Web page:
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Abstract Details

Animal model of HSV-induced-NMDAR Autoimmune Encephalitis affects predominantly female mice
Autoimmune Neurology
S22 - Autoimmune Neurology: Autoimmune Encephalitis and Other Antibody-associated Syndromes (4:54 PM-5:06 PM)
Anti-NMDA receptor autoimmune encephalitis (NMDARAE) is a cell surface autoimmune CNS disorder that decouples the pharmacological action of NMDA receptors from their neuronal networks causing seizures, neuropsychiatric symptoms, movement disorders, and autonomic dysfunction. There are few animal models employed as surrogates for the clinical entity; most involve passive transfer of antibody or active immunization with antigen but lack the ability to interrogate the underlying immune-mediated pathophysiology. Evaluating autoantibody seroconversion of HSV encephalitis may provide clues for the idiopathic encephalitides as well.

Our objective was to characterize HSV-1 encephalitis seroconversion into the production of anti-NMDAR antibodies.

We modified a previously reported mouse model of HSV-induced-NMDARAE to include both sexes and two common laboratory mouse strains. We infected 4 groups of mice (male C57Bl/6, female C57Bl/6, male Balb/c, female Balb/c; n=8 in each group) with ) 1x106 pfu/mouse HSV-1 (strain 17). Each group was treated with 2mg/mL acyclovir in drinking water for 2 weeks starting 48 hours after HSV infection. Blood was collected weekly for 14 weeks and assessed for the presence of anti-NMDAR antibodies via cell-based assay.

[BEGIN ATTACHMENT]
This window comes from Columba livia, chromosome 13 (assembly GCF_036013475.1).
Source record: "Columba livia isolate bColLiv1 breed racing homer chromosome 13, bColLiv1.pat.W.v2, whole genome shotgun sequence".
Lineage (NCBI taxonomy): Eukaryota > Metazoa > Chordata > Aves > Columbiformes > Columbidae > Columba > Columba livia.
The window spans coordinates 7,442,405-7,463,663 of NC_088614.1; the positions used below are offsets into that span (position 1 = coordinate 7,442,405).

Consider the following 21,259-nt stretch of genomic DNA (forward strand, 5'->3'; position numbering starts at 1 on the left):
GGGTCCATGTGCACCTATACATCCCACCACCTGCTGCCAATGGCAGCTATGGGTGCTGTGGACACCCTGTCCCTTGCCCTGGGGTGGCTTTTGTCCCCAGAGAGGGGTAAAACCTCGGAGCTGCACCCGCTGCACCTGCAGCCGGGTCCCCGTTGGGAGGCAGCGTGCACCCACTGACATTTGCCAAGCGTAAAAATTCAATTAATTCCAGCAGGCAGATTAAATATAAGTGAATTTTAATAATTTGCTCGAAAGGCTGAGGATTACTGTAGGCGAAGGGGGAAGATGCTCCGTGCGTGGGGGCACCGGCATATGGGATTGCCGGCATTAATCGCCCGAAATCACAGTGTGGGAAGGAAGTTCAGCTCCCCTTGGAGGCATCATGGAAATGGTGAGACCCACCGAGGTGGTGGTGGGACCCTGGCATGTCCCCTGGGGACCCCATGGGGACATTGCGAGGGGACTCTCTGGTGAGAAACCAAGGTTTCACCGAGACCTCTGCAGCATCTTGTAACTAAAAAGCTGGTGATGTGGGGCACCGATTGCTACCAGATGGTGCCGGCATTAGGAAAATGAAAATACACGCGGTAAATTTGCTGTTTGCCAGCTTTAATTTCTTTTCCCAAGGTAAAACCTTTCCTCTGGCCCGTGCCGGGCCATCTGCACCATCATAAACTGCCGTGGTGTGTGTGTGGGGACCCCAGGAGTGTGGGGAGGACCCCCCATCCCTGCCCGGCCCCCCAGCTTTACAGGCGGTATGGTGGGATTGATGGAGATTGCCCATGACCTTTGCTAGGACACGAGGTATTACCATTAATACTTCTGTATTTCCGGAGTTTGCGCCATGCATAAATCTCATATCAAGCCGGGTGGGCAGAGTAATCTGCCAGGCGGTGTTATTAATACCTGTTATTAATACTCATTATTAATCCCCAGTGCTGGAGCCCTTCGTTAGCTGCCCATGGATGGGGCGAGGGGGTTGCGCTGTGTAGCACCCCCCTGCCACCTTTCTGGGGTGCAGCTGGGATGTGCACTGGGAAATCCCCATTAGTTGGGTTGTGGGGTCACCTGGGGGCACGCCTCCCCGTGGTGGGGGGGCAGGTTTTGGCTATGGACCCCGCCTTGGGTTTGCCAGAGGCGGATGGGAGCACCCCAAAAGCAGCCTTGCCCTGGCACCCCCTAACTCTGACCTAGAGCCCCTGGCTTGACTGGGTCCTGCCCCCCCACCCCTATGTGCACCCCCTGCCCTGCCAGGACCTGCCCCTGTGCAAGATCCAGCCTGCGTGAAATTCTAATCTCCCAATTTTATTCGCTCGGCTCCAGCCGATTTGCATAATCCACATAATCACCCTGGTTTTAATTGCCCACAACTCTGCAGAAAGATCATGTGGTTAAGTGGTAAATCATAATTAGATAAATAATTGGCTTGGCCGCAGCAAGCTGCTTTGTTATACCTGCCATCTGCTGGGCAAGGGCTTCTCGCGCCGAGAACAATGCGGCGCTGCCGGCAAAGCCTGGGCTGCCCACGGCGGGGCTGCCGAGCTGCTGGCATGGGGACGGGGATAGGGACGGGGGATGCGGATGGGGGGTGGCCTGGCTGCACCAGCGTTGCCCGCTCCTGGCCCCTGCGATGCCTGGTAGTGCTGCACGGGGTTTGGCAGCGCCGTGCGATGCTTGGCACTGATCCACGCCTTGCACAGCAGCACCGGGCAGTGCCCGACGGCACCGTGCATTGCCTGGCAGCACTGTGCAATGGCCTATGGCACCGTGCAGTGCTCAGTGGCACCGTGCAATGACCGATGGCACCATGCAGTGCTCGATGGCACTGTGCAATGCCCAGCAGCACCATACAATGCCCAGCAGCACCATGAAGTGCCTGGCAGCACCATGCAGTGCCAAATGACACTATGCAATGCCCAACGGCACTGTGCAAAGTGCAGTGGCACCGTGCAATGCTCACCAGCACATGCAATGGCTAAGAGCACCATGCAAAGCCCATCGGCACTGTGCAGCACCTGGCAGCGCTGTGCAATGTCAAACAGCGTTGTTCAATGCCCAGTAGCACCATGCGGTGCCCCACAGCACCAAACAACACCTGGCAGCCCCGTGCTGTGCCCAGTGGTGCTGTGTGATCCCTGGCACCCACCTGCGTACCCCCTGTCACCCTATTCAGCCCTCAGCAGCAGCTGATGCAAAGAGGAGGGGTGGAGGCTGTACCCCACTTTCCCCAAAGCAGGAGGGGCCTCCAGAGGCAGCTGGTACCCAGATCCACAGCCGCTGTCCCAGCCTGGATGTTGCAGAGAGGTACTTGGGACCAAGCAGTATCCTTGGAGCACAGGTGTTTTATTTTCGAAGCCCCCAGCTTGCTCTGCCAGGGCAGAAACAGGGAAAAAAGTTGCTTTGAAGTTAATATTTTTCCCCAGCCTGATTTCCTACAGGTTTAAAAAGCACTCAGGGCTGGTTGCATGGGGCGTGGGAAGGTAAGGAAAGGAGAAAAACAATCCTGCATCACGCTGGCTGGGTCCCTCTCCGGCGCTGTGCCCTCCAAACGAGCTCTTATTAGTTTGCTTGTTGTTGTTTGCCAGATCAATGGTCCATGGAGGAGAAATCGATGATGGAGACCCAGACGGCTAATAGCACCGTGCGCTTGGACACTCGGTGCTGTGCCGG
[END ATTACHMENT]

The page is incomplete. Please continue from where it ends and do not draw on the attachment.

The first production of anti-NMDAR antibody was in one female C57Bl/6 mouse at week 1 (1/16, 6.25%); more female mice produced antibody each week, peaking at week 10 post HSV infection (6/8 female C57Bl/6, 75% and 7/8 female Balb/c, 87.5%) with fewer animals trending to produce antibody in weeks 11-14. No male Balb/c mice produced detectable anti-NMDAR antibody at any time point, but 1 male C57bl/6 mouse produced antibody per week between weeks 8-10.

In this modified murine model of HSV-induced-NMDARAE, we demonstrated more female mice produce anti-NMDAR antibodies than males, amplifying the female predisposition and thus providing a meaningful animal model to interrogate the underlying immune-mediated mechanisms of autoantibody seroconversion.
Alexander Sandweiss, MD, PhD (Baylor College of Medicine)
Dr. Sandweiss has nothing to disclose.
Yike Jiang No disclosure on file
Kristy Murray (Baylor College of Medicine) No disclosure on file
No disclosure on file